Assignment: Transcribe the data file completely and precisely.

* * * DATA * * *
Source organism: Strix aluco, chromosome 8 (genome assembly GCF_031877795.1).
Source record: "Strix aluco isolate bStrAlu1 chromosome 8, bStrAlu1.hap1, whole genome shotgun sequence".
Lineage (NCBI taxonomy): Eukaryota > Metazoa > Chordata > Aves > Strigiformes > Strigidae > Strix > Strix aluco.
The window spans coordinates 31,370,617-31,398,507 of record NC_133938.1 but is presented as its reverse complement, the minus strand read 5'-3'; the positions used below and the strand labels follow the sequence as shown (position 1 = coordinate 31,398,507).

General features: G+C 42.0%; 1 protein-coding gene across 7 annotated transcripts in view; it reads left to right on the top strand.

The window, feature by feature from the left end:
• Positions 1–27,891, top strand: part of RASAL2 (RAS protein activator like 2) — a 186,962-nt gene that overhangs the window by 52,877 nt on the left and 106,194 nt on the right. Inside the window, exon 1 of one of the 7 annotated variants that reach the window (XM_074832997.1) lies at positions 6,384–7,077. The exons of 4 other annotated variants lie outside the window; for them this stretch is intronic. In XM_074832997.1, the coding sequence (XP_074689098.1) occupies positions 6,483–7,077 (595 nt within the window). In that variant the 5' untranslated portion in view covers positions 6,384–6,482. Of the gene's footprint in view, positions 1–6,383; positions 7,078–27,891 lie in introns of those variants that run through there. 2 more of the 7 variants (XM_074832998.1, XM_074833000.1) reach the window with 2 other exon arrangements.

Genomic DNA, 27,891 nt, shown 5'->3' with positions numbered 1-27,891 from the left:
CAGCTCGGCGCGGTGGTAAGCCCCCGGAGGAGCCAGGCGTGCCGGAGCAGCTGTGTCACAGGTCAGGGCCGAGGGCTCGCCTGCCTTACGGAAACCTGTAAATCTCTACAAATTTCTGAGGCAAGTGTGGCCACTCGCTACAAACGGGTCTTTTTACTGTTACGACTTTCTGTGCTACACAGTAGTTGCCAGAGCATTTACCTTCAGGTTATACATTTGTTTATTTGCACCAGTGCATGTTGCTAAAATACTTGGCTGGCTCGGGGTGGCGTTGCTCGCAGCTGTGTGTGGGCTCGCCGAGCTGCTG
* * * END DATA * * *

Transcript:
Source organism: Strix aluco, chromosome 8 (genome assembly GCF_031877795.1).
Source record: "Strix aluco isolate bStrAlu1 chromosome 8, bStrAlu1.hap1, whole genome shotgun sequence".
Lineage (NCBI taxonomy): Eukaryota > Metazoa > Chordata > Aves > Strigiformes > Strigidae > Strix > Strix aluco.
The window spans coordinates 31,370,617-31,398,507 of record NC_133938.1 but is presented as its reverse complement, the minus strand read 5'-3'; the positions used below and the strand labels follow the sequence as shown (position 1 = coordinate 31,398,507).

General features: G+C 42.0%; 1 protein-coding gene across 7 annotated transcripts in view; it reads left to right on the top strand.

The window, feature by feature from the left end:
• Positions 1–27,891, top strand: part of RASAL2 (RAS protein activator like 2) — a 186,962-nt gene that overhangs the window by 52,877 nt on the left and 106,194 nt on the right. Inside the window, exon 1 of one of the 7 annotated variants that reach the window (XM_074832997.1) lies at positions 6,384–7,077. The exons of 4 other annotated variants lie outside the window; for them this stretch is intronic. In XM_074832997.1, the coding sequence (XP_074689098.1) occupies positions 6,483–7,077 (595 nt within the window). In that variant the 5' untranslated portion in view covers positions 6,384–6,482. Of the gene's footprint in view, positions 1–6,383; positions 7,078–27,891 lie in introns of those variants that run through there. 2 more of the 7 variants (XM_074832998.1, XM_074833000.1) reach the window with 2 other exon arrangements.

Genomic DNA, 27,891 nt, shown 5'->3' with positions numbered 1-27,891 from the left:
CAGCTCGGCGCGGTGGTAAGCCCCCGGAGGAGCCAGGCGTGCCGGAGCAGCTGTGTCACAGGTCAGGGCCGAGGGCTCGCCTGCCTTACGGAAACCTGTAAATCTCTACAAATTTCTGAGGCAAGTGTGGCCACTCGCTACAAACGGGTCTTTTTACTGTTACGACTTTCTGTGCTACACAGTAGTTGCCAGAGCATTTACCTTCAGGTTATACATTTGTTTATTTGCACCAGTGCATGTTGCTAAAATACTTGGCTGGCTCGGGGTGGCGTTGCTCGCAGCTGTGTGTGGGCTCGCCGAGCTGCTG